The last 10 years witnessed some incredible highs and lows in NZ real estate – at its peak in the month of March 2005 houses were being sold at the rate of 368 a day – that is close to 33 an hour. At the other extreme in January 2009 sales stalled to a low of just 3,706 – a daily rate of just 120.
In pricing terms the decade started with an average NZ home costing $174,850 – in today’s money that would equate to $222,411. By the end of the decade that average NZ home cost $369,825 a rise of 66% over the decade. If you had decided to sell in that house in November 2007 when the market peaked then that house would have seen an inflation adjusted rise of 77% from the start of the decade.
At the start of 2000 the process of searching for a home likely involved a meeting with an agent early in the process as access to information as to what was on the market very much resided in their offices. The internet was used for property search but not as the primary means. Back in January 2000 there was only one website aggregating listings from various sources RealENZ (the predecessor of Realestate.co.nz) – the monthly traffic to the site was around 60,000 visitors as probably less than 20% of buyers used the web.
In January 2010 78% of buyers turn to the web first when searching for real estate and the monthly audience for all monitored websites is over 1,300,000 unique visitors. This has largely placed the task of searching firmly in the hands of buyers with a vast amount of additional information accessible to educate and inform buyers mostly thanks to Google and their ability to organise the world’s collective knowledge and make it universally accessible.
So as we start this new decade and consider how the industry will change in the next 10 years I was prompted to share the following summary from Brad Inman written as the introduction to last week’s Real Estate Connect Conference held in New York attended by over 1,800 delegates from around the world. Brad is highly respected in the industry as the publisher of Inman News and a knowledgeable and insightful observer of the industry.
“The first decade of the new century ended last month. What began in a boom and ended in a bust, the real estate market, is slowly coming alive. Along the road to recovery is a raft of innovation that has enabled the smart and technology savvy real estate agent/broker to survive. Combine the technology transformation with a revived market and change will accelerate dramatically in the coming 24 months.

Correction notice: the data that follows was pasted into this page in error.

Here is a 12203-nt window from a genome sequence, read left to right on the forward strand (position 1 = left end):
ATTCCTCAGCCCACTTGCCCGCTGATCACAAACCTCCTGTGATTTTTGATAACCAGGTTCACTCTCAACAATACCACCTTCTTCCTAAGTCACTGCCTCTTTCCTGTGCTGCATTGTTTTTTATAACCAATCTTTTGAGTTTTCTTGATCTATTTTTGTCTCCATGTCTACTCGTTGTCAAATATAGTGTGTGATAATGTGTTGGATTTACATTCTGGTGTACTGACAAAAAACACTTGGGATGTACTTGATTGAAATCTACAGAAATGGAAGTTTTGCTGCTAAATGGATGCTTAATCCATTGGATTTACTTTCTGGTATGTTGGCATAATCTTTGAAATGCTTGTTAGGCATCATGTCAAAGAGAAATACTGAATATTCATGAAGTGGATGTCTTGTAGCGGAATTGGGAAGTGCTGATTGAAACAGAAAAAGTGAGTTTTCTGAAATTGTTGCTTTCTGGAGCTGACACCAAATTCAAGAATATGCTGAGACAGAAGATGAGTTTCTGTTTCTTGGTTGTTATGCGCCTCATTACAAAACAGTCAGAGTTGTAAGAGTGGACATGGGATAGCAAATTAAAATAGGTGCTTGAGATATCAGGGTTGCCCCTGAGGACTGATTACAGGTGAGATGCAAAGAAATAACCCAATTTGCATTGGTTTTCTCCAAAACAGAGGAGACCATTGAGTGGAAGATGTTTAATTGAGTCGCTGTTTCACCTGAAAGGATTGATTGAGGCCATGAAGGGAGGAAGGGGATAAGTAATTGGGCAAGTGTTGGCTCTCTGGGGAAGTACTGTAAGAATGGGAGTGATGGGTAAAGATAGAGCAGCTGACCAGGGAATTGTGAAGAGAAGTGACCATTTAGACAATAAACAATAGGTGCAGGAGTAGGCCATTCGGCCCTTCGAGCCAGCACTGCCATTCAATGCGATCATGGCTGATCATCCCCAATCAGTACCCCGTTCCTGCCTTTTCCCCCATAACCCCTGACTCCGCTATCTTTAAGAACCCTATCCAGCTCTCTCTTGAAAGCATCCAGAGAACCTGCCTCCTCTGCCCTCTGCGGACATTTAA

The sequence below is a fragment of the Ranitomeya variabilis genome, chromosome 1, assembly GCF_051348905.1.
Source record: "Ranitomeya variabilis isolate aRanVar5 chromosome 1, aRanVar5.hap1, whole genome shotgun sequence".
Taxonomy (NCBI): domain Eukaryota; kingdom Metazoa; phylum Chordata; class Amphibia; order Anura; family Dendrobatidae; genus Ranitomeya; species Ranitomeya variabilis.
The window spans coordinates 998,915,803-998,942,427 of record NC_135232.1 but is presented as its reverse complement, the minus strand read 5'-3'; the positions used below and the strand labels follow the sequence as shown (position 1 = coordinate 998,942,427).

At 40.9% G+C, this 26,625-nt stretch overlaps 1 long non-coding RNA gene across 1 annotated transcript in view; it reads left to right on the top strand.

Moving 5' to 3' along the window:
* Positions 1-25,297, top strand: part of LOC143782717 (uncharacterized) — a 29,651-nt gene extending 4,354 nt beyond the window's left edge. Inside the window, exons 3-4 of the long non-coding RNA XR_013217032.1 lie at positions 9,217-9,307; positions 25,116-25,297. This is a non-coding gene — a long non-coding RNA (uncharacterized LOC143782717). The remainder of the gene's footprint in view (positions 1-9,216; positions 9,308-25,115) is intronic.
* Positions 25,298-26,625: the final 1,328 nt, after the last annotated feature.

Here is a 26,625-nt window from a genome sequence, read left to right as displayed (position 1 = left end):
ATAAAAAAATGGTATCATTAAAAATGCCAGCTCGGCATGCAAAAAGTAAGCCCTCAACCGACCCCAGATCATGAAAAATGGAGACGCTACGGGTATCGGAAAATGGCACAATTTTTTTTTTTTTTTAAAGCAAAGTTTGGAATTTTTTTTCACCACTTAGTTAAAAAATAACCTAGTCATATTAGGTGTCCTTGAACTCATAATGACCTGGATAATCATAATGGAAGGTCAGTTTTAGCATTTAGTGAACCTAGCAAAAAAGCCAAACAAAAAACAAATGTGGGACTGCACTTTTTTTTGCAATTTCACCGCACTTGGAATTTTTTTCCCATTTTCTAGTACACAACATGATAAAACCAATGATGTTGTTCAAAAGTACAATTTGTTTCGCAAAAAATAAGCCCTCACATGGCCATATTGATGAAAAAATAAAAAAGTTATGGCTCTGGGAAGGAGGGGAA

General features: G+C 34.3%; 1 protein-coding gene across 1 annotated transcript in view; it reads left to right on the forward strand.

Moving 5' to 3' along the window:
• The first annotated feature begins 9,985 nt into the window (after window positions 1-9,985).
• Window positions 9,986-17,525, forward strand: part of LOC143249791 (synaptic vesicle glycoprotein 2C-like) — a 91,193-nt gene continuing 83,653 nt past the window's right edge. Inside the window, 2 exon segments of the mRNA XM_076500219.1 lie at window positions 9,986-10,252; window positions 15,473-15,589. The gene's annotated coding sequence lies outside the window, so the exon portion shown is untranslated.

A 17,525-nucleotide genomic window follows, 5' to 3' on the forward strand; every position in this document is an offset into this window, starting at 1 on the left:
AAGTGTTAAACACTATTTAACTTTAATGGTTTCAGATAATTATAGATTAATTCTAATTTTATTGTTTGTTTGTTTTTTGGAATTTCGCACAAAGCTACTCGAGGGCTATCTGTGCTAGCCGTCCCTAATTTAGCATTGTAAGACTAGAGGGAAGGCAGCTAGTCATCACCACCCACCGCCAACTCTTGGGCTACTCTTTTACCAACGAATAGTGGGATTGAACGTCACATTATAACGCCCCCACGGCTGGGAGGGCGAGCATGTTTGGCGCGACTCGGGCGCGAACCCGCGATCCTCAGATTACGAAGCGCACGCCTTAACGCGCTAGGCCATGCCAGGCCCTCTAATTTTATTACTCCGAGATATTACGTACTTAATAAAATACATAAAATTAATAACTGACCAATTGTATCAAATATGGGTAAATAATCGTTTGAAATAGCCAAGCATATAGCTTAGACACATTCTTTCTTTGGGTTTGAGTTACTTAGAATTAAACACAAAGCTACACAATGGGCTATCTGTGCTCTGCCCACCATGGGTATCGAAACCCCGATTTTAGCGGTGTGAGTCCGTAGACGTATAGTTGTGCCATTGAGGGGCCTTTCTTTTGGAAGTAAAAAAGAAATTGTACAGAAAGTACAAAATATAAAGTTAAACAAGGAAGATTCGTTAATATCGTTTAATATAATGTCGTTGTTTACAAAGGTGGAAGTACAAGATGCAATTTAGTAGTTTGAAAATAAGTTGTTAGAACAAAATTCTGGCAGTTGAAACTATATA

Think of these changes in phases. Phase one included a greater number of steps in the home buying and selling process being digitized and automated, allowing consumers to more intelligently navigate real estate deals. In addition, the Internet has enabled home buyers through maps, search, AVM’s and MLS data (US centralised Multiple Listing Service) to structure their own home hunt, in one way relieving the agent/broker but reshaping their world along the way.
Because of technology, consumer needs are changing, and smart agents are transforming their business practices to focus on these new expectations. Technology – communication and information delivery – has become a central part of the services that home buyers and sellers expect and that savvy agents are providing.
Instant online real estate intelligence will be the next big change as consumers rely more on rich live data feeds, social media and local metrics to make house buying and selling decisions.
These innovations will change the role of the agent and the broker again. At one time, the listing data was perceived as the central value proposition of the industry, but that has changed with ubiquitous listing data. Then the agent became more of a counselor, teacher and advisor, which will evolve as Internet real estate intel becomes more sophisticated and matures.
In the future the role of the agent will be to focus on the gnarly often confusing transaction and direct and move it along. Smart agents are using technology to make that process easier and less confusing for their customers. The agents with the best technology will find and close more deals online and dwarf their slower-to-adopt competitors. Thanks to technology adoption, their business will scale and they will capture greater market share by closing more deal efficiently”.